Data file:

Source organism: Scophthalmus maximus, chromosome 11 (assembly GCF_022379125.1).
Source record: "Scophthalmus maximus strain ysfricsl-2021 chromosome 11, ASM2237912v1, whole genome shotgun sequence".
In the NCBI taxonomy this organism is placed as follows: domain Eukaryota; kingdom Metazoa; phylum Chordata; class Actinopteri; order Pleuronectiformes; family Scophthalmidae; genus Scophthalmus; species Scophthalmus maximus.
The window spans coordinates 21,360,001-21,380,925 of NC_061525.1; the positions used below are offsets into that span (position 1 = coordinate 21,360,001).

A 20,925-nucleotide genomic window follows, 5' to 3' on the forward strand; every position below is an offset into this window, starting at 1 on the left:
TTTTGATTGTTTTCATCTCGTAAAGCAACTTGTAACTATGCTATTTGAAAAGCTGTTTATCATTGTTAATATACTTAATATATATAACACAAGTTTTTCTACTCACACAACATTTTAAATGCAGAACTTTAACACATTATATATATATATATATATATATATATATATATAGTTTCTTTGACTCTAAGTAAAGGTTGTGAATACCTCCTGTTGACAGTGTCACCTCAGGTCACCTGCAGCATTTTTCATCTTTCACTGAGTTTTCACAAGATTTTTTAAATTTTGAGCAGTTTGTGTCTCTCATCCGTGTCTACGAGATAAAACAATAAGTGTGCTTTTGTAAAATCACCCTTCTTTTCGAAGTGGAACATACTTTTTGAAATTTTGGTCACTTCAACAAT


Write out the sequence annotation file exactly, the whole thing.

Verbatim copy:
Source organism: Scophthalmus maximus, chromosome 11 (assembly GCF_022379125.1).
Source record: "Scophthalmus maximus strain ysfricsl-2021 chromosome 11, ASM2237912v1, whole genome shotgun sequence".
In the NCBI taxonomy this organism is placed as follows: domain Eukaryota; kingdom Metazoa; phylum Chordata; class Actinopteri; order Pleuronectiformes; family Scophthalmidae; genus Scophthalmus; species Scophthalmus maximus.
The window spans coordinates 21,360,001-21,380,925 of NC_061525.1; the positions used below are offsets into that span (position 1 = coordinate 21,360,001).

A 20,925-nucleotide genomic window follows, 5' to 3' on the forward strand; every position below is an offset into this window, starting at 1 on the left:
TTTTGATTGTTTTCATCTCGTAAAGCAACTTGTAACTATGCTATTTGAAAAGCTGTTTATCATTGTTAATATACTTAATATATATAACACAAGTTTTTCTACTCACACAACATTTTAAATGCAGAACTTTAACACATTATATATATATATATATATATATATATATATATAGTTTCTTTGACTCTAAGTAAAGGTTGTGAATACCTCCTGTTGACAGTGTCACCTCAGGTCACCTGCAGCATTTTTCATCTTTCACTGAGTTTTCACAAGATTTTTTAAATTTTGAGCAGTTTGTGTCTCTCATCCGTGTCTACGAGATAAAACAATAAGTGTGCTTTTGTAAAATCACCCTTCTTTTCGAAGTGGAACATACTTTTTGAAATTTTGGTCACTTCAACAAT